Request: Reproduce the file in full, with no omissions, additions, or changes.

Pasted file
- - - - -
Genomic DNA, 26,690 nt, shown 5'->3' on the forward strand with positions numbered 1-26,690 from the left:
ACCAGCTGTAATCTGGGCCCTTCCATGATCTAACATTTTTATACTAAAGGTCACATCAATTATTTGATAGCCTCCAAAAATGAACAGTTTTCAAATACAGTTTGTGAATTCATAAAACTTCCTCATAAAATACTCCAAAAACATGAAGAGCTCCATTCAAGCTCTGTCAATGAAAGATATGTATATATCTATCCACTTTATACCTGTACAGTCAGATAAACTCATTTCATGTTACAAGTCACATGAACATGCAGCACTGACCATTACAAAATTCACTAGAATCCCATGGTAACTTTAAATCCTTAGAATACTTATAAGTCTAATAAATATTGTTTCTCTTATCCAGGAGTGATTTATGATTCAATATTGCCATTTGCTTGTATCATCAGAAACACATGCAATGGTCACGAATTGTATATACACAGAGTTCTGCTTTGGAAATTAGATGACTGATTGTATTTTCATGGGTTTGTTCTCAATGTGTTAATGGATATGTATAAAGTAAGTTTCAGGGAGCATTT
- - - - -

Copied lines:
Genomic DNA, 26,690 nt, shown 5'->3' on the forward strand with positions numbered 1-26,690 from the left:
ACCAGCTGTAATCTGGGCCCTTCCATGATCTAACATTTTTATACTAAAGGTCACATCAATTATTTGATAGCCTCCAAAAATGAACAGTTTTCAAATACAGTTTGTGAATTCATAAAACTTCCTCATAAAATACTCCAAAAACATGAAGAGCTCCATTCAAGCTCTGTCAATGAAAGATATGTATATATCTATCCACTTTATACCTGTACAGTCAGATAAACTCATTTCATGTTACAAGTCACATGAACATGCAGCACTGACCATTACAAAATTCACTAGAATCCCATGGTAACTTTAAATCCTTAGAATACTTATAAGTCTAATAAATATTGTTTCTCTTATCCAGGAGTGATTTATGATTCAATATTGCCATTTGCTTGTATCATCAGAAACACATGCAATGGTCACGAATTGTATATACACAGAGTTCTGCTTTGGAAATTAGATGACTGATTGTATTTTCATGGGTTTGTTCTCAATGTGTTAATGGATATGTATAAAGTAAGTTTCAGGGAGCATTT